Your water and sewer bills will be going up, in large part to support more than $9 million in necessary upgrades to the two utilities.
Earlier this month, the South Milwaukee Common Council approved a 35 percent sewer increase, effective July 1. The new sewer rates will be phased in based on consumption and the fixed rate. For example, those receiving their bills around August 1 will see one month’s consumption at the new rate and three month’s at the previous rates. The fixed rates will be pro-rated as well.
In the future, sewer rates will increase 5 percent each year starting in 2019, to help us better “pay as we go” for system upgrades, especially lining and replacement of sewer pipes, where a significant backlog exists.
The initial sewer bill increase equates to an extra $30.05 per four-month billing period for the average homeowner.
A water rate increase is likely coming later this year, as the Wisconsin Public Service Commission is in the process of reviewing the Water Utility’s rate application. Although the final increase is not known at this time, an estimated increase of between 30 to 35 percent is anticipated.
These are the first increases in these charges in more than five years.
The increases primarily reflect additional spending to construct a $3.5 million wastewater lift station and $6.5 million for water pumping station and clearwells at the water utility. I previously reported on details of both of those projects.
The common council approved bids for the wastewater project on June 5. Of note, they came back higher than expected due to competition for local contractors, especially those who specialize in earth moving, the complexity of the project, which calls for the replacement of the aging lift station on North Chicago Avenue.
Importantly, even with the increases, our water and sewer rates will remain competitive. For example, the cost of one year of sewer service for a $150,000 home with a typical consumption of 6,000 cubic feet per year is $348.15 annually. With the increase, that would go to $388.83. That compares with $513 in Oak Creek, $478.50 in Cudahy, and $589.74 in Franklin.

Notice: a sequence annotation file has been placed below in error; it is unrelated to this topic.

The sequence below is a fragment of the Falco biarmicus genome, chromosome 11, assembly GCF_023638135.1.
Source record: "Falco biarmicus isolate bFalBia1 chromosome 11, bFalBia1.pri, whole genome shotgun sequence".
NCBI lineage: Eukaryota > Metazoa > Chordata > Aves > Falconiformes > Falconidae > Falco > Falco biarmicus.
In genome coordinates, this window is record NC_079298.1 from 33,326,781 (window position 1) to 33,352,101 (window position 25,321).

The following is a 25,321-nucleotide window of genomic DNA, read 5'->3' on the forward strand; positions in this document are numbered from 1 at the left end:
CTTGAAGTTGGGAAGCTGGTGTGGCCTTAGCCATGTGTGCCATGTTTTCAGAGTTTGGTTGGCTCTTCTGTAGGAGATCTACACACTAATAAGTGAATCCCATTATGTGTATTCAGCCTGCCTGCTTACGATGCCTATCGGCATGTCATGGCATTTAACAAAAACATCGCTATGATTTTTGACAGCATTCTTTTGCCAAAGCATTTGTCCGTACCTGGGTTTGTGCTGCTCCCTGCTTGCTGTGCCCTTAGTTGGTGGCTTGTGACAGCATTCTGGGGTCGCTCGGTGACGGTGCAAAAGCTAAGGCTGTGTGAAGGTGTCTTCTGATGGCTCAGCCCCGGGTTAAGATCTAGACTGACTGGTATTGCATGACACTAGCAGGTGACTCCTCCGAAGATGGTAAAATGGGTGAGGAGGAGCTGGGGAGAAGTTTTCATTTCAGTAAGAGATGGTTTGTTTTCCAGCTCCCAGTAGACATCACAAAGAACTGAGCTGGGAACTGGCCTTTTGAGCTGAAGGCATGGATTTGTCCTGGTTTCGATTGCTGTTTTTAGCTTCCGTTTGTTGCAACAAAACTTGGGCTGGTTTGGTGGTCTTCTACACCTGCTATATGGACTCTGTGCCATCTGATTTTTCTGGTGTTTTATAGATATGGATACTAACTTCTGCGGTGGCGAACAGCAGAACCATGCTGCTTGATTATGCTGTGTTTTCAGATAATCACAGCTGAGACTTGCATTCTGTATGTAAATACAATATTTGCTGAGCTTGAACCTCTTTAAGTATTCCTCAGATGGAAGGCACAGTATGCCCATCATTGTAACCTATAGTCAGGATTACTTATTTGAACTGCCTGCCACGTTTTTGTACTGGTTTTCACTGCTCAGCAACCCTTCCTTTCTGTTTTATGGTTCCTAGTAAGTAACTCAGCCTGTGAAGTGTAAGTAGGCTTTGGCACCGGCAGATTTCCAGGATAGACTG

Look for more information on the proposed water increase in coming months.
9 responses to “Water, Sewer Rates Increasing to Support System Investments”
Just wonderful news, like the 90,000 dollars spent on our new city logo
Time to get a part time job just to live here….unreal. It’s going to be sad seeing the lifers leave because they can’t afford to live here.
The “ lifers” are just that, lifers, there will be no uproar and they will pass the school referendum as they did the trickster police and EMT referendum.
so you would advocate letting the entire infrastructure just rot away then? let the next generation worry about it?
So is the city raising sewer rates 30% and the water department raising water rates 56%?
No, sewer rates are going up on average 35%. Water rates will likely increase about the same, pending Public Service Commission approval.
For those, like me, that are not thrilled about this, this time remember that when you go to the polls and somebody has their hand out to grab more of your money. It doesn’t matter if it is going into the city’s right pocket or their left one.
Having a plan is hard to do. You have to come to a complete stop and look at what you are doing. You have two rates fixed faculties charge and a use rate. When you have major expenses for facilities and you then increase the use rate,.you miss what your trying to do. You need to recover cost of providing fix facilities. This should be part of the fix facility rate. What the difference is, I can use water and pay a fair price for the water I use. Verses having to conserve water to avoid paying for facilities. that is built into the use rate.Where having a p[an comes in to this knowing the cost of facilities verses the cost of the water itself. Thus, I would pay a higher fixes rate but a lower variable rate. Thus, my conversation of water use is a lot less. .AKA I get more out of the service.
For example, the cost of one year of sewer service for a $150,000 home with a typical consumption of 6,000 cubic feet per year is $348.15 annually ~ in this example is the assumption that the cost for sewer service is according to the homes value. Makes no sense. Sewer costs are the same no matter what the value of the home is aren’t they?